In the first decades of its existence, Israel imported most of its sophisticated arms—fighter jets, tanks, missile boats—from France and Britain. But in the weeks surrounding the Six-Day War, both countries imposed an embargo on the Jewish state. In subsequent years, once the U.S. became Israel’s main supplier of arms, it, too, would use them as leverage. Jerusalem thus decided in the 1970s to produce its own weapons systems, many of which—such as the Merkavah tank—are still in use. Israeli engineers also began developing an advanced line of fighter-bomber jets in 1980, known as the Lavi, but it was canceled and finally killed for good in 1987 amidst a budget crisis. John W. Golan argues that it was not independence alone that Israel thereby sacrificed:
Foremost among the realities that Israeli war planners have long had to address has been Israel’s lack of strategic depth—in both territory and manpower. This bitter reality has meant that Israel’s military doctrine has of necessity come to emphasize offensive tactics: carrying the war to the enemy and away from Israel’s population centers as quickly as possible. Range and payload capacity were already being emphasized in Israeli fighter-bombers at a time when much of the world still saw fighter jets as being primarily air-to-air instruments of war. . . .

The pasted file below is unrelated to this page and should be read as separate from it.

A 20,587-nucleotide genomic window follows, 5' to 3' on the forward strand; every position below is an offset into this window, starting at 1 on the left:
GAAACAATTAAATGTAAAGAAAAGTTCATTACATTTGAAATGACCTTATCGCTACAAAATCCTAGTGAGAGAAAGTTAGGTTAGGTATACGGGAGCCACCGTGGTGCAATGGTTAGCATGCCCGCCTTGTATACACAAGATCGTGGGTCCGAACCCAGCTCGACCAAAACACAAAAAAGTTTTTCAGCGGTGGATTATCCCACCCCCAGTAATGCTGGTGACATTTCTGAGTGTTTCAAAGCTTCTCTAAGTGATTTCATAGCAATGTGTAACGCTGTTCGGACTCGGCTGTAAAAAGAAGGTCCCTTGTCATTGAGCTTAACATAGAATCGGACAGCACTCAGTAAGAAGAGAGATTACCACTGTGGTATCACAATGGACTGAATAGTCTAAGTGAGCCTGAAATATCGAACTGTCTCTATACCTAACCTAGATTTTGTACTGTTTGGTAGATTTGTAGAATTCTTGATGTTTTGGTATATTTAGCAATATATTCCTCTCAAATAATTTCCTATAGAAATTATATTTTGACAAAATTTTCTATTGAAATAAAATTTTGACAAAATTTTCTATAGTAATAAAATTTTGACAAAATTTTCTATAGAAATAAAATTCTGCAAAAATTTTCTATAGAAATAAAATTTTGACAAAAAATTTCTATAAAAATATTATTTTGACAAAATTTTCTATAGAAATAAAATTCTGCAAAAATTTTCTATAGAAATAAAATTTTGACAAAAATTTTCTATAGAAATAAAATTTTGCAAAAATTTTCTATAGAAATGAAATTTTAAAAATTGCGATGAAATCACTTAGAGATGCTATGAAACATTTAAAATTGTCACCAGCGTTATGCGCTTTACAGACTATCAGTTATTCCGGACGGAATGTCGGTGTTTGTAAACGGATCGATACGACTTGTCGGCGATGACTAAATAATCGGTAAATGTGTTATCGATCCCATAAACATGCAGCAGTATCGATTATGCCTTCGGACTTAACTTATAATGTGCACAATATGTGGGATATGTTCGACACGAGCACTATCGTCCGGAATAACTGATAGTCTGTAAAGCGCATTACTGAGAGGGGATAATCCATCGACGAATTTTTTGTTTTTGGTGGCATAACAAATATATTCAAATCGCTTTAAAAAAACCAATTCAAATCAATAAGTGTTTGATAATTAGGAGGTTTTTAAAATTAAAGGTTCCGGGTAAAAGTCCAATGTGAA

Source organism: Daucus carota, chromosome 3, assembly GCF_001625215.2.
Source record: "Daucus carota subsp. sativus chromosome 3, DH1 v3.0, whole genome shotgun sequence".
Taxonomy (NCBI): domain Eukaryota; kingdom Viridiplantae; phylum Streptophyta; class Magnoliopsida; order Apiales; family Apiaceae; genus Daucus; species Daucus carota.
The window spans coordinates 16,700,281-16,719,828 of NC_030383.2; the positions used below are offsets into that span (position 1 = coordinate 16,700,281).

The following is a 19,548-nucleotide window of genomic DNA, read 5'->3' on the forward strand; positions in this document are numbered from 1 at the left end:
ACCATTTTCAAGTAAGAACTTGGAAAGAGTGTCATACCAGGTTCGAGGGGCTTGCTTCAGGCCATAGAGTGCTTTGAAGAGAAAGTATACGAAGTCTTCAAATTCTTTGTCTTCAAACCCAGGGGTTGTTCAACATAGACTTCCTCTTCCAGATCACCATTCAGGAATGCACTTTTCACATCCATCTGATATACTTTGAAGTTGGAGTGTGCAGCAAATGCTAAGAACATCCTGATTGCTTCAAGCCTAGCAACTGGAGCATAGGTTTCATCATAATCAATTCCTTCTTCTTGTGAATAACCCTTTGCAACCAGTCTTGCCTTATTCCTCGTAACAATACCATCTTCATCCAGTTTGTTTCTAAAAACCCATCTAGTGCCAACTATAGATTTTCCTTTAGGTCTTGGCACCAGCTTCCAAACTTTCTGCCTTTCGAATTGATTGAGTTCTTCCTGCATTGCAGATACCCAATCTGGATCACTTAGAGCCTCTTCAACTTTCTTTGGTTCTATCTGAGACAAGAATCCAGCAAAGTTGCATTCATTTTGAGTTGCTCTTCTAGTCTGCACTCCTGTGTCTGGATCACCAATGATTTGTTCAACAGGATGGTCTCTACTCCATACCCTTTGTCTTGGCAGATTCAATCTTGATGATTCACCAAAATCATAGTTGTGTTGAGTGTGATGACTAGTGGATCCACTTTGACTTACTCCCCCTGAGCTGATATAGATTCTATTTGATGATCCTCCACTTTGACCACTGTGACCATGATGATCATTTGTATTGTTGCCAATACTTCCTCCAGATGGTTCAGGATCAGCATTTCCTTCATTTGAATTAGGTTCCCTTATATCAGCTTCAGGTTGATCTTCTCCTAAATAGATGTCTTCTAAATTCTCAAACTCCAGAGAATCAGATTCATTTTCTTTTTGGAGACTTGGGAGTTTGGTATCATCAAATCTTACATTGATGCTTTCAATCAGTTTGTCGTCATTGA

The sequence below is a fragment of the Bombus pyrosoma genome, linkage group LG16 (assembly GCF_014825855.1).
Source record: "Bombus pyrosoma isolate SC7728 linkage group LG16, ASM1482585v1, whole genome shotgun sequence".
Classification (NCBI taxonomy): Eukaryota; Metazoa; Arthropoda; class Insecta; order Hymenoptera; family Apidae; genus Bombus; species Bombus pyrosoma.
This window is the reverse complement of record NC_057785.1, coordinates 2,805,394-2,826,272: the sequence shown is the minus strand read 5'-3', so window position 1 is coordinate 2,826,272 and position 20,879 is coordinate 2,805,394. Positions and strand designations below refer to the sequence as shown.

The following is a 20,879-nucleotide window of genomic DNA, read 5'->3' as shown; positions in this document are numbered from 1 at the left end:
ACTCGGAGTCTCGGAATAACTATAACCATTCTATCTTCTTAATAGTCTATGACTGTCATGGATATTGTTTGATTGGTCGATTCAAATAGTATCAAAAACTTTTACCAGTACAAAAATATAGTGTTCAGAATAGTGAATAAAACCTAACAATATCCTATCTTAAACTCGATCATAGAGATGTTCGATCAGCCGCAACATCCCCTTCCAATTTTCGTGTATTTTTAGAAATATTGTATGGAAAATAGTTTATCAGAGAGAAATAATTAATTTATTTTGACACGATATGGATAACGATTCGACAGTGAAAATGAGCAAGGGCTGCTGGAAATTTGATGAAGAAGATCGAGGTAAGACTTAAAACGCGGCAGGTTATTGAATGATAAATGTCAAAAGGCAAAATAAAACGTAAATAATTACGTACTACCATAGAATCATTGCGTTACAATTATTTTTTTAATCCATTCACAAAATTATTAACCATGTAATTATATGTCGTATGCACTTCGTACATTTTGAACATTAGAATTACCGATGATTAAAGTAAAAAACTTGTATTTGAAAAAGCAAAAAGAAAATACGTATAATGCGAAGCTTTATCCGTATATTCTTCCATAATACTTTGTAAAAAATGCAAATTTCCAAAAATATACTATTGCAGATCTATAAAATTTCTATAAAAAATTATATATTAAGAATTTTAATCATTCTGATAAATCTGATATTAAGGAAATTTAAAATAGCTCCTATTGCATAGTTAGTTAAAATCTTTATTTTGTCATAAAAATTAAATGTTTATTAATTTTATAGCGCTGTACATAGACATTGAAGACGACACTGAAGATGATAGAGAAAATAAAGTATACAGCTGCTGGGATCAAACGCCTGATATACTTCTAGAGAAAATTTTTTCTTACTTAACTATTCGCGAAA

Moreover, Israel’s lack of depth in terms of manpower has also meant that Israel would forever remain extraordinarily sensitive to casualties. For a nation so small, this was a strategic reality, not merely an expression of sentiment. . . . Trained soldiers—and pilots in particular—were a commodity that could not be so easily replaced. . . .
This set of priorities and emphases came to be seen in the design of the Lavi. . . . In the absence of an Israeli industrial capability today, Israel’s air force has struggled to find a balance that will meet its future fighter-bomber needs over the next 30 years. On the one hand, Israel has been the first foreign customer to take delivery of the United States’ new F-35 joint strike fighter, as well as the first air force anywhere in the world to deploy the stealth F-35 in operational roles over hostile air space. [But] the IDF has reportedly prioritized the purchase of 20-25 additional, non-stealth F-15I fighter-bombers to overcome the payload and range limitations of the supposedly superior F-35. . . .
The aircraft that the IDF truly needs is neither the F-35 nor the F-15I—but one that would combine the low observability of the F-35 with the range and payload capabilities of the F-15I. Unfortunately, no such aircraft exists today, nor is there an alternative that Israeli industry could hope to offer. Developing a complex platform like a fighter jet requires a combination of design skills and experience that Israel’s aerospace industry was purged of in 1987. Recreating that pool of talent and experience would require a supreme national effort.